Sequel to our head line story of last week’s publication captioned, “Poor Services at Central Hospital, Agbor”, in edition Vol. 4: Edition 71 Saturday August 11-Saturday –August 18, 2018, the Medical Director of the Hospital, Dr. Philemon, Okolie has denied some account given by Ika residents, saying that every life is sacred at the Central Hospital as there is no perfection in any system.


He made the clarification while speaking with Ika Weekly Newspaper reporters at his office on Wednesday 15th August 2018.

Coming to the defense of the hospital, he stated that contrary to the report that people are asked to pay for fuel before they are attended to, they have never asked patients to buy fuel before they are attended to. He said the hospital fuels the generator by internally generated funds from the hospital. He however stated that anyone with such complaints should report to the Hospital Management.

Addressing the report of the lady who claimed she lost her baby after delivery due to delay from the nurses, Dr. Okolie said there are two gynecologist in the Hospital, therefore they have enough hands that live up to their responsibilities, explaining that the government has provided all they need to carry out their jobs effectively. He explained that the lady may have been placed under observation for a period of time and not being neglected by the nurses like she claimed. He opined that on delivery, if a child dies, there might be other circumstances surrounding the death, not necessarily due to negligence as alleged.

He said that when a child is delivered, if there are issues, they bring in the gynecologist to give proper attention to the chil, stating that every life is sacred to them hence they attend to everyone with fairness and equality.

He opined that there is no perfection in any system; hence, if any loophole is found in the course of administering services, the Hospital Management should be made aware for substantive measures to be taken.

Addressing the case of a resident who recounted that on being admitted at the hospital recently she asked for drinking water at the late hours of the night and was told the hospital did not have drinking water, he explained that the hospital doesn’t sell drinking water, opining that whomever brought her to the hospital would have been in the best place to provide her with drinking water. He stated that the image of the Hospital cannot be damaged.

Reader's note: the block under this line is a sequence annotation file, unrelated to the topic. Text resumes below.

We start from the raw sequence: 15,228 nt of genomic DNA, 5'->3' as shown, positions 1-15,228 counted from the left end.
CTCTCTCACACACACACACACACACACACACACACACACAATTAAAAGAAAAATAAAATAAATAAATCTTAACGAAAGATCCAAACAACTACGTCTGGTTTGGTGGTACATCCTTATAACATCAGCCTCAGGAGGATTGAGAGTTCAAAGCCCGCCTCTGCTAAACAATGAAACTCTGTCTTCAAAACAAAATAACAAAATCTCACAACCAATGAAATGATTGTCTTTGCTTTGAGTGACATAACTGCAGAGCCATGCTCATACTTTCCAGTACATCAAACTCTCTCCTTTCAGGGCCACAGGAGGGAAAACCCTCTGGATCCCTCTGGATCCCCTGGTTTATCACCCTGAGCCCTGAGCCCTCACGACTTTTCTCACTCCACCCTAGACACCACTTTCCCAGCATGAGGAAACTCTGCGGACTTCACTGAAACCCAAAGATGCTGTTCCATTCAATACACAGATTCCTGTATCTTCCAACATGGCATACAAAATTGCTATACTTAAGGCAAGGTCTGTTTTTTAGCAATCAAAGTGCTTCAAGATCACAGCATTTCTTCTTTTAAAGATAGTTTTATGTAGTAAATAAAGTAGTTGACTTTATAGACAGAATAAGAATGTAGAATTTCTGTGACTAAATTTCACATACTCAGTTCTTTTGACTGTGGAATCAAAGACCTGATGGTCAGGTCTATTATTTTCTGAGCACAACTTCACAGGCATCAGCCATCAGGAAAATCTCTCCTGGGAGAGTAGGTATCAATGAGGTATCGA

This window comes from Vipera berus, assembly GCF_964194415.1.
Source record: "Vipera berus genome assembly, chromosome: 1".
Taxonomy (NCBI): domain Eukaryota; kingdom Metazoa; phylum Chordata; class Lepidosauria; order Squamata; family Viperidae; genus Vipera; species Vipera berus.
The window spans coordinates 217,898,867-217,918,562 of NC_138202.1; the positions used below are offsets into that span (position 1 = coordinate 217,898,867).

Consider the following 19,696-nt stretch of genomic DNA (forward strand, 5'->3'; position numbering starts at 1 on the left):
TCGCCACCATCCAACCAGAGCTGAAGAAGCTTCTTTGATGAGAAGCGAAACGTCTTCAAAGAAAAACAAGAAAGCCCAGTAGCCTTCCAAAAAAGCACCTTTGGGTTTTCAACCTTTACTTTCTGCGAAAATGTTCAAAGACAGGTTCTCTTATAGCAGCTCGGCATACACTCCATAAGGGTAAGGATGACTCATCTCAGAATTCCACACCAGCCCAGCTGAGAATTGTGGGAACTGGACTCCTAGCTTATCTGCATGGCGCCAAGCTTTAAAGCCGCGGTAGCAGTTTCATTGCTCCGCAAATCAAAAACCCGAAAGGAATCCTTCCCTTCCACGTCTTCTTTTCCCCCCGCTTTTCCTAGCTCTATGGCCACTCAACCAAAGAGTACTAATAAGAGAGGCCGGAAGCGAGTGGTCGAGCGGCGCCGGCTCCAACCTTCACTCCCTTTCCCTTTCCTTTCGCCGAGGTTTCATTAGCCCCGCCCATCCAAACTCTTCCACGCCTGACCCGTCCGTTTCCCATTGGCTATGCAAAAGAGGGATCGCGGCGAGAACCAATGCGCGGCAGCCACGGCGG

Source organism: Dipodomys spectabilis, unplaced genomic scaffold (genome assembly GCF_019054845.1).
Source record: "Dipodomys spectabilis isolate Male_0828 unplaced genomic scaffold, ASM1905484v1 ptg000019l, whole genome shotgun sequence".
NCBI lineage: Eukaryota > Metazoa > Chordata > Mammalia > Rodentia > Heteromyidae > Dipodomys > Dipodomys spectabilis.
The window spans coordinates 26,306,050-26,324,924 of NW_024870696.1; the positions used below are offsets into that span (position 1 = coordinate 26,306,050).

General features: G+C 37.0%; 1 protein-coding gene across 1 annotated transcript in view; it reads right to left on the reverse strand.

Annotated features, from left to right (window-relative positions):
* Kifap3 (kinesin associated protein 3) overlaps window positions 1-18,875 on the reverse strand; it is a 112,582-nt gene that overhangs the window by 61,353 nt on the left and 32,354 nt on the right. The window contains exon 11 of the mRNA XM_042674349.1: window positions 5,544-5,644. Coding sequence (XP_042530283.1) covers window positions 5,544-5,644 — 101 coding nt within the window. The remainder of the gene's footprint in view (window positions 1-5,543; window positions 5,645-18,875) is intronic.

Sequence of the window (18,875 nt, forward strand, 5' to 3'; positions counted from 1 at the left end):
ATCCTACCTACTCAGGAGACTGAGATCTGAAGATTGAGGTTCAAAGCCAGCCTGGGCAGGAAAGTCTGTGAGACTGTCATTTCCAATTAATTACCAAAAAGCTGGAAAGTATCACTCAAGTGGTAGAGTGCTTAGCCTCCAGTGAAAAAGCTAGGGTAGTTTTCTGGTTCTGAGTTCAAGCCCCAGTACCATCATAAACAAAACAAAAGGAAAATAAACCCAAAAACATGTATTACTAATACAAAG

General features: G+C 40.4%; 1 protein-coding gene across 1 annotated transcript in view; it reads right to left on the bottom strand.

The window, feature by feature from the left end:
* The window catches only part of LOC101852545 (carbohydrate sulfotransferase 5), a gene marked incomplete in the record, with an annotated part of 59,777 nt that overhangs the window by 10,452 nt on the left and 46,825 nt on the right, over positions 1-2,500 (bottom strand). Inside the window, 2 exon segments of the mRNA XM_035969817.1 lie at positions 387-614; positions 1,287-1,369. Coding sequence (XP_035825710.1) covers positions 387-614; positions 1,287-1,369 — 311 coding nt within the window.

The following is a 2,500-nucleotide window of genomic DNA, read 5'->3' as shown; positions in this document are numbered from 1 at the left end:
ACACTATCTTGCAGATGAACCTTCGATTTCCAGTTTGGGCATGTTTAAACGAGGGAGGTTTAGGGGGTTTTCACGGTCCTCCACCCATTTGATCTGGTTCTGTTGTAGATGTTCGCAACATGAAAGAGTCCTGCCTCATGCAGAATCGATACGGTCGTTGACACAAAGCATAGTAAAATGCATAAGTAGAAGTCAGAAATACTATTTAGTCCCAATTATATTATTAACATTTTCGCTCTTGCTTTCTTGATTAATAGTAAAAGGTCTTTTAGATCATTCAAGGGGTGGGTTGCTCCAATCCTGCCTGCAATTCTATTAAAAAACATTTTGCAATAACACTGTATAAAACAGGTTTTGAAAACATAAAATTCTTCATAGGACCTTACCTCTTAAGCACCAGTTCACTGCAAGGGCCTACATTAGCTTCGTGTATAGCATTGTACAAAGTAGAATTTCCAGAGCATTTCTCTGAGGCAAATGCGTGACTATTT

Explaining that the State government led by the Governor Sen. Dr. Ifeanyi Okowa ensures that staff of the State Government is paid their salaries on a monthly basis, he said there are many issues which cannot be resolved in one day, referring to Rome which was not built in a day.

“There are multiple problems, a lot of issues, but I must tell you that all of these things cannot be addressed in one day, Rome they say was not built in a day, you cannot come here and expect everything to be perfect. Even in the best Hospitals in the world, you cannot get everything there, go and find out” he asserted.

Speaking on the issue of black out at the hospital, he stated that light issue is a national problem not applicable to Central Hospital alone. He averred that they are aware of the lighting situation which leaves the Hospital in darkness especially at Night, he revealing that having been on 11kva transformer, Gov. Okowa through the appropriate parastatals have been able to supply the hospital with a 30KVA transformer.

He declared that in no distant time, the lighting system at the hospital will improve. He pointed out that the Governor of the State in his own wisdom is doing his best.

Speaking on the security situation at the Central Hospital as contained in our report, he explained that in every institution, there are a few bad eggs. He said there are cases where people abandon their duty post, stating that in such cases, they are treated according to the Code of Conduct guiding them. He hinted that the Hospital needs more hands in the area of security, assuring that the government is employing one at a time approach in settling challenges facing the hospital.